NATIONAL HEALTH -- Racism is the underlying reason why twice as many Maori as non-Maori are dying of cancer, researchers say.
Two of the five researchers from Victoria University, Marie Russell and Tai Walker, spoke at a national conference of Cancer Society health promoters in New Plymouth yesterday.
The researchers came to their conclusion that racism was the root cause after face-to-face interviews with 44 Maori within the central North Island who either had cancer or had someone near to them who had cancer.
The researchers were armed with "startling, scary and outrageous" statistics from Otago medical school research, called Unequal Impact, which showed that Maori diagnosed with cancer had a 93 per cent higher death rate than non-Maori and are 18 per cent more likely to be diagnosed with cancer.
Separate research has also found that GPs had a lower level of rapport with Maori, that Maori visited the doctor fewer times a year and that their consultations were shorter.
Ms Russell said their research put the human face on the research in an attempt to look at the "whys and wherefores". "We are trying to determine why. Clearly there is something odd going on within our health service," Ms Walker says.
Tragically, Maori themselves expected a lower standard of health care than non-Maori, the researchers found.
It is now critical there is an extensive and urgent need for a shake-up across the whole of the health sector to understand why the inequalities are occurring and put them to rights, they say.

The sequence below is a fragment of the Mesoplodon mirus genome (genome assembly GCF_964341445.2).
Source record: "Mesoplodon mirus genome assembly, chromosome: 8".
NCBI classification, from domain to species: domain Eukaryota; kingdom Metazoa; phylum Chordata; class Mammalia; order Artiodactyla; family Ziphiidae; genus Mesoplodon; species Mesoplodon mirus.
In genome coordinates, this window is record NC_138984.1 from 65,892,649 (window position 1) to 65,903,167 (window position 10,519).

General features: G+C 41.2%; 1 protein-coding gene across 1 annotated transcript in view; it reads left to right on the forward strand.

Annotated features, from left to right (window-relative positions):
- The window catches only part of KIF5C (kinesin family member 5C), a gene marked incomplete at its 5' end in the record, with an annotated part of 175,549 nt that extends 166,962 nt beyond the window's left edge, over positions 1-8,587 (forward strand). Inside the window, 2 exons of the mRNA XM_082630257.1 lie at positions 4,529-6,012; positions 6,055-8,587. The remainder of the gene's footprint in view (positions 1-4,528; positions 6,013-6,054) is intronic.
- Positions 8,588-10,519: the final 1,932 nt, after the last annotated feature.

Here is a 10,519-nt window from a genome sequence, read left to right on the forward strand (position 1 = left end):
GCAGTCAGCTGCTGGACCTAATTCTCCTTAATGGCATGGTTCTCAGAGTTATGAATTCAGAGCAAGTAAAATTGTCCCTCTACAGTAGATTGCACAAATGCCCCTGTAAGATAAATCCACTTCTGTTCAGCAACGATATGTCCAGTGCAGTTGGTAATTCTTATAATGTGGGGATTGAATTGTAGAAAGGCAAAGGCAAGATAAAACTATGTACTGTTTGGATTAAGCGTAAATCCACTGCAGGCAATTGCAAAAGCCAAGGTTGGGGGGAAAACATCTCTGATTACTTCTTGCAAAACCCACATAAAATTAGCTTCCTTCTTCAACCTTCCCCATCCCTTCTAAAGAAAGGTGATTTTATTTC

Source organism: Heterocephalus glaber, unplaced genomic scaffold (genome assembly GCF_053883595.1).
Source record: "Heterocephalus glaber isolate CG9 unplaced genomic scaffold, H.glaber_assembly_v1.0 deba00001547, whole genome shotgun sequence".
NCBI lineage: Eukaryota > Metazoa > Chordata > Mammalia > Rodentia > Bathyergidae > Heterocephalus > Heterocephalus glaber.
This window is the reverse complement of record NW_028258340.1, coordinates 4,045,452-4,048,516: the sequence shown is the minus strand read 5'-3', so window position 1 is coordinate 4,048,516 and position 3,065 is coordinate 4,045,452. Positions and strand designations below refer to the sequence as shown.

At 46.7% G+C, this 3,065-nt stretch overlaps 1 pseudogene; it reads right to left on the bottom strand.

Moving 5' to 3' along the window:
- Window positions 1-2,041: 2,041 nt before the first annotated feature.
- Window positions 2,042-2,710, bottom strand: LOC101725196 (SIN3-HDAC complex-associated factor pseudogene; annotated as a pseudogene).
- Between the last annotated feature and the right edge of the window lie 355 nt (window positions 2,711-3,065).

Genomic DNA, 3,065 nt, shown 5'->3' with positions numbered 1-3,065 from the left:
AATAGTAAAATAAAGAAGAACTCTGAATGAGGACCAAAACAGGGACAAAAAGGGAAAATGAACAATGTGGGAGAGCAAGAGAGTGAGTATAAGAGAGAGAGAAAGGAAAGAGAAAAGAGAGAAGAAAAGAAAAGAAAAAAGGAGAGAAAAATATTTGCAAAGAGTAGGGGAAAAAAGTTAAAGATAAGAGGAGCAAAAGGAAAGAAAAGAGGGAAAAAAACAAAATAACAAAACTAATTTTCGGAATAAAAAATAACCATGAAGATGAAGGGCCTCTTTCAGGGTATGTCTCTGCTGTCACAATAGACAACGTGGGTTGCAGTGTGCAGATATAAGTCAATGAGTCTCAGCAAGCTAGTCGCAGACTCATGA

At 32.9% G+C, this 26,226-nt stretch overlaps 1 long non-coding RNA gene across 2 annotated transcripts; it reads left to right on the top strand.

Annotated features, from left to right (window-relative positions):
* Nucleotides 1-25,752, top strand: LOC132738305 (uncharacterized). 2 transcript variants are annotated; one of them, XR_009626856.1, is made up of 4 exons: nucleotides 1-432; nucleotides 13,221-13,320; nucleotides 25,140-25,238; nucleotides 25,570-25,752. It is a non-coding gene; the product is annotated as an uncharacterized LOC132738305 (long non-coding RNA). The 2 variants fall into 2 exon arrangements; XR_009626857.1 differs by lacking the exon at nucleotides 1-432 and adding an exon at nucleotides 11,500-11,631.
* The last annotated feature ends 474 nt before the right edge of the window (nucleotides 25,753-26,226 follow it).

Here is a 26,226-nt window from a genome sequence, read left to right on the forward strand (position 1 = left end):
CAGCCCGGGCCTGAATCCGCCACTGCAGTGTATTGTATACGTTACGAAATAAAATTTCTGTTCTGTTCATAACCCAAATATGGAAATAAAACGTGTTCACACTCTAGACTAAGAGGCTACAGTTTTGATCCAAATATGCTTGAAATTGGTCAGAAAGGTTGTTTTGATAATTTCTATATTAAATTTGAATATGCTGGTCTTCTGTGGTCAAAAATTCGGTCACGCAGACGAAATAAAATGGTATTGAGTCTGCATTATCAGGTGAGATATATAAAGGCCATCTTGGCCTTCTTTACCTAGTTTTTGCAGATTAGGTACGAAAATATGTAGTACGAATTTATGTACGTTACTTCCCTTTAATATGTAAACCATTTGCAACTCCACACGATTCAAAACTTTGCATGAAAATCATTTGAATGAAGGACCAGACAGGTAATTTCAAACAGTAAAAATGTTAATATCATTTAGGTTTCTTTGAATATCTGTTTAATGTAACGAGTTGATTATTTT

Ms Walker urges Maori to be more assertive about their health care rights.
When she goes to a doctor, she demands the best, she says.
"They look at me when I tell them I want gold standard health care.
"I tell them I want exactly what you give everyone else," Ms Walker said.
"You have to know what you want and that you deserve to be treated in exactly the same way as everybody else."
They recommend an increase in the Maori health workforce and "navigators" to support both the person with cancer and their family through what they say is a complex system. Non-Maori would also benefit.
"And what´s good for Maori is good for everyone," Ms Walker said.
Conversely, the Maori they interviewed spoke highly of Maori health providers, of the residential facility in Palmerston North, Ozanam House, the importance of whanau to support them, and their need to undergo holistic practices within their culture at the same time as having mainstream health care.
The researchers, who are applying for funding to extend their research throughout the country, praised the Ministry of Health for working hard to put things to rights.
Taranaki Cancer Society health promoter, Elaine Jamieson, said the society was aware the statistics were not good.
"It is up to us as a society to make the changes and bring the numbers down."
Taranaki was fortunate to have Tui Ora, a Maori focussed health umbrella group, Ms Jamieson said.a